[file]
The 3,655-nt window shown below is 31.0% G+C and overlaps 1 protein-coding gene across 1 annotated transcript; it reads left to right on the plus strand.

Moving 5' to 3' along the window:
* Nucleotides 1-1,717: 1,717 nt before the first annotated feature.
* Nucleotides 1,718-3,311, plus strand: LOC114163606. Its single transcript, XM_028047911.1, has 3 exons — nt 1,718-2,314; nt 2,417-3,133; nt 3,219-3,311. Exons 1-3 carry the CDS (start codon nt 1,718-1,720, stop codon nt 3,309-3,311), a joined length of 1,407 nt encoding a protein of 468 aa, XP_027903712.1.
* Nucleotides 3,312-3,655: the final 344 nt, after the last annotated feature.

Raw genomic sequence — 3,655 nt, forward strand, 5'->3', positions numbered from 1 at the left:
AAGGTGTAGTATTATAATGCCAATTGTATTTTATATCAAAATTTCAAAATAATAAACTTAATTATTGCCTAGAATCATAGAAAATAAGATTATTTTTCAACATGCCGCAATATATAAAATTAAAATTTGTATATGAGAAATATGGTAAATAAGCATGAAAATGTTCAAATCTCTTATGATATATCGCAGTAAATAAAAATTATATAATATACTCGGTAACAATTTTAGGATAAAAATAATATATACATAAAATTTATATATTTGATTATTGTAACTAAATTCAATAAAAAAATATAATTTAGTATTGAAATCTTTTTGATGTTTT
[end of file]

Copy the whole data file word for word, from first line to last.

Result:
The 3,655-nt window shown below is 31.0% G+C and overlaps 1 protein-coding gene across 1 annotated transcript; it reads left to right on the plus strand.

Moving 5' to 3' along the window:
* Nucleotides 1-1,717: 1,717 nt before the first annotated feature.
* Nucleotides 1,718-3,311, plus strand: LOC114163606. Its single transcript, XM_028047911.1, has 3 exons — nt 1,718-2,314; nt 2,417-3,133; nt 3,219-3,311. Exons 1-3 carry the CDS (start codon nt 1,718-1,720, stop codon nt 3,309-3,311), a joined length of 1,407 nt encoding a protein of 468 aa, XP_027903712.1.
* Nucleotides 3,312-3,655: the final 344 nt, after the last annotated feature.

Raw genomic sequence — 3,655 nt, forward strand, 5'->3', positions numbered from 1 at the left:
AAGGTGTAGTATTATAATGCCAATTGTATTTTATATCAAAATTTCAAAATAATAAACTTAATTATTGCCTAGAATCATAGAAAATAAGATTATTTTTCAACATGCCGCAATATATAAAATTAAAATTTGTATATGAGAAATATGGTAAATAAGCATGAAAATGTTCAAATCTCTTATGATATATCGCAGTAAATAAAAATTATATAATATACTCGGTAACAATTTTAGGATAAAAATAATATATACATAAAATTTATATATTTGATTATTGTAACTAAATTCAATAAAAAAATATAATTTAGTATTGAAATCTTTTTGATGTTTT